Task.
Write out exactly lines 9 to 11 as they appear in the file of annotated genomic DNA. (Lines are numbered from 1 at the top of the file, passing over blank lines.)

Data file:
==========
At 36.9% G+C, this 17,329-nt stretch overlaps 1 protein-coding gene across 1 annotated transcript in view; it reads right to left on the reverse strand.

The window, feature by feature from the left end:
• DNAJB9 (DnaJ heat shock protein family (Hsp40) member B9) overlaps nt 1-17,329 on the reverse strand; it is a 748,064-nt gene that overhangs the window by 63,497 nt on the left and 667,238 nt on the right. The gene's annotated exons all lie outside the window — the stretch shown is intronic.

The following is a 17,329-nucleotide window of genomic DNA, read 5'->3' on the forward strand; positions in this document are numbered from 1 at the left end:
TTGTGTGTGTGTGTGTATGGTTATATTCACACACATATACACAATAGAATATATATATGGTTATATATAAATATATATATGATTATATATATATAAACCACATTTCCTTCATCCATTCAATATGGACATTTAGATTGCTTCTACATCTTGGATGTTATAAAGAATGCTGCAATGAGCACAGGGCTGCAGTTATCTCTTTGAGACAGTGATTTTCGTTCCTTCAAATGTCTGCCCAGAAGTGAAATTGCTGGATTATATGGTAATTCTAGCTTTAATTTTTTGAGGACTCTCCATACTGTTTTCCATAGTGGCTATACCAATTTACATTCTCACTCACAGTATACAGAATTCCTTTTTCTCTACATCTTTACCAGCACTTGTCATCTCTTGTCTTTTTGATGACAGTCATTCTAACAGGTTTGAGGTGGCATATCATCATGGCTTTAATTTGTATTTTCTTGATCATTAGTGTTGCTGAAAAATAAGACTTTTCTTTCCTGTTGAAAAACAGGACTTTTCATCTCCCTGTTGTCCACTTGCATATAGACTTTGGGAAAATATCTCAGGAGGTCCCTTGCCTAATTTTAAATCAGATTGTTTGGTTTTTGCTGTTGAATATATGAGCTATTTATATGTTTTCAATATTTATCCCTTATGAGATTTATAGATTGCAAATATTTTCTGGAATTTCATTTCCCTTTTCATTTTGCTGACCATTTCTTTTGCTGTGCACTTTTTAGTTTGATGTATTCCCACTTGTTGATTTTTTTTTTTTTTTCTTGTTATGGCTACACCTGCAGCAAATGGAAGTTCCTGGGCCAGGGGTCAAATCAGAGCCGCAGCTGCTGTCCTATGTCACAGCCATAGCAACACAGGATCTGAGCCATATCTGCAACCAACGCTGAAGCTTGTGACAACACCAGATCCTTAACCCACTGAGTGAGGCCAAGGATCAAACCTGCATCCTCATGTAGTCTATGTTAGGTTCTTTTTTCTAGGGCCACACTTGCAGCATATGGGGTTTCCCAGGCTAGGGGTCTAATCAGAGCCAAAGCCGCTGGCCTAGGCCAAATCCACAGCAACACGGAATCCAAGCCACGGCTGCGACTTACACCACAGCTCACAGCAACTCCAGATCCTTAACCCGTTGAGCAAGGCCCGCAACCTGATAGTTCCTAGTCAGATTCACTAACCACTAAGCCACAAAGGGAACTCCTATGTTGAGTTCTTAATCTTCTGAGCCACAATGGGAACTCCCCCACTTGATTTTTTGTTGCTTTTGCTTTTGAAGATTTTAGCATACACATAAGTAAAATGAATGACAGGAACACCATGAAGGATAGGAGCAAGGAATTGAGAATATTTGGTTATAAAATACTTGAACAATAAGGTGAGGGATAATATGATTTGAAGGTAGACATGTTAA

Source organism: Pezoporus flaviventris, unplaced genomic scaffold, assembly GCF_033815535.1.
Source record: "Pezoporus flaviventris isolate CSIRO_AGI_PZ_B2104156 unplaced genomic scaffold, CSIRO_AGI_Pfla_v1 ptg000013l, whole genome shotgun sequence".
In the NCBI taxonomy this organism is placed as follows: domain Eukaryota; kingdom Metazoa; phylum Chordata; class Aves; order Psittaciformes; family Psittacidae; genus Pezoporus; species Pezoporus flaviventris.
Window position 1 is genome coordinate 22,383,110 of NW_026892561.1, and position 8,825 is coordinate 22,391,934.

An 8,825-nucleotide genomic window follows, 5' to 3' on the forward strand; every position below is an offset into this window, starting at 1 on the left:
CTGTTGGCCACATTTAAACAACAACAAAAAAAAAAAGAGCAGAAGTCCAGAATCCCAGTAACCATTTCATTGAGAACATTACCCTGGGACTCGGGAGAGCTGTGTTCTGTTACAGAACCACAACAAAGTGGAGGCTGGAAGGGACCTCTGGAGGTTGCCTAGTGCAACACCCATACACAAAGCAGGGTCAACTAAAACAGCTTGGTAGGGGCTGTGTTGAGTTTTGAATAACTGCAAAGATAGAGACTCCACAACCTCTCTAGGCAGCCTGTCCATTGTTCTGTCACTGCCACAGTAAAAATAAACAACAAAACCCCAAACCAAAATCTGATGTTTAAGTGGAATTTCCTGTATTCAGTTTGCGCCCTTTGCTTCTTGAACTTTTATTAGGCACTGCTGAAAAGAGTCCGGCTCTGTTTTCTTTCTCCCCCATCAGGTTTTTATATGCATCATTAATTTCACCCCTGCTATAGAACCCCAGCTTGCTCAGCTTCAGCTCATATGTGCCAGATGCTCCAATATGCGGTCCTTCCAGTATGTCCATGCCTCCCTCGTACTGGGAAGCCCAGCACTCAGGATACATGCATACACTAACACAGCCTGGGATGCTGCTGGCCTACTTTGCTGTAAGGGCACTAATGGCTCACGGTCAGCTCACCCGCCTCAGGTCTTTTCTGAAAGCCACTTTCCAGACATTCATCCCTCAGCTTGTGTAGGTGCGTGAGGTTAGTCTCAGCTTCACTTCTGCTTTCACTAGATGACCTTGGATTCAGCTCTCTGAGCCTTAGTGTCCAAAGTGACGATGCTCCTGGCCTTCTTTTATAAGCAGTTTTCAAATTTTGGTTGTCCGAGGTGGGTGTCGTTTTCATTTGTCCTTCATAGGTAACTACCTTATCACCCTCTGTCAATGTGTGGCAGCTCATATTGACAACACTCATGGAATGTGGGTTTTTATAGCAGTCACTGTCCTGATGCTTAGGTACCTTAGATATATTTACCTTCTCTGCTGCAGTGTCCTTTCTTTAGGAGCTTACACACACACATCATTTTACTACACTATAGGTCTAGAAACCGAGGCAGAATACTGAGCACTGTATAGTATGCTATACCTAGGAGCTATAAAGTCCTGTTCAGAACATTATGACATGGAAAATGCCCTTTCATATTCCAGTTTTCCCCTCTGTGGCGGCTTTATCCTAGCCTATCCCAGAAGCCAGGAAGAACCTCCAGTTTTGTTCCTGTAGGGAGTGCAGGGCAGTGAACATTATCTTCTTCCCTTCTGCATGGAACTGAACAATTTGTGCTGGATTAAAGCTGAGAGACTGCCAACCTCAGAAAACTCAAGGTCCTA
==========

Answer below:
Window position 1 is genome coordinate 22,383,110 of NW_026892561.1, and position 8,825 is coordinate 22,391,934.

An 8,825-nucleotide genomic window follows, 5' to 3' on the forward strand; every position below is an offset into this window, starting at 1 on the left:
CTGTTGGCCACATTTAAACAACAACAAAAAAAAAAAGAGCAGAAGTCCAGAATCCCAGTAACCATTTCATTGAGAACATTACCCTGGGACTCGGGAGAGCTGTGTTCTGTTACAGAACCACAACAAAGTGGAGGCTGGAAGGGACCTCTGGAGGTTGCCTAGTGCAACACCCATACACAAAGCAGGGTCAACTAAAACAGCTTGGTAGGGGCTGTGTTGAGTTTTGAATAACTGCAAAGATAGAGACTCCACAACCTCTCTAGGCAGCCTGTCCATTGTTCTGTCACTGCCACAGTAAAAATAAACAACAAAACCCCAAACCAAAATCTGATGTTTAAGTGGAATTTCCTGTATTCAGTTTGCGCCCTTTGCTTCTTGAACTTTTATTAGGCACTGCTGAAAAGAGTCCGGCTCTGTTTTCTTTCTCCCCCATCAGGTTTTTATATGCATCATTAATTTCACCCCTGCTATAGAACCCCAGCTTGCTCAGCTTCAGCTCATATGTGCCAGATGCTCCAATATGCGGTCCTTCCAGTATGTCCATGCCTCCCTCGTACTGGGAAGCCCAGCACTCAGGATACATGCATACACTAACACAGCCTGGGATGCTGCTGGCCTACTTTGCTGTAAGGGCACTAATGGCTCACGGTCAGCTCACCCGCCTCAGGTCTTTTCTGAAAGCCACTTTCCAGACATTCATCCCTCAGCTTGTGTAGGTGCGTGAGGTTAGTCTCAGCTTCACTTCTGCTTTCACTAGATGACCTTGGATTCAGCTCTCTGAGCCTTAGTGTCCAAAGTGACGATGCTCCTGGCCTTCTTTTATAAGCAGTTTTCAAATTTTGGTTGTCCGAGGTGGGTGTCGTTTTCATTTGTCCTTCATAGGTAACTACCTTATCACCCTCTGTCAATGTGTGGCAGCTCATATTGACAACACTCATGGAATGTGGGTTTTTATAGCAGTCACTGTCCTGATGCTTAGGTACCTTAGATATATTTACCTTCTCTGCTGCAGTGTCCTTTCTTTAGGAGCTTACACACACACATCATTTTACTACACTATAGGTCTAGAAACCGAGGCAGAATACTGAGCACTGTATAGTATGCTATACCTAGGAGCTATAAAGTCCTGTTCAGAACATTATGACATGGAAAATGCCCTTTCATATTCCAGTTTTCCCCTCTGTGGCGGCTTTATCCTAGCCTATCCCAGAAGCCAGGAAGAACCTCCAGTTTTGTTCCTGTAGGGAGTGCAGGGCAGTGAACATTATCTTCTTCCCTTCTGCATGGAACTGAACAATTTGTGCTGGATTAAAGCTGAGAGACTGCCAACCTCAGAAAACTCAAGGTCCTA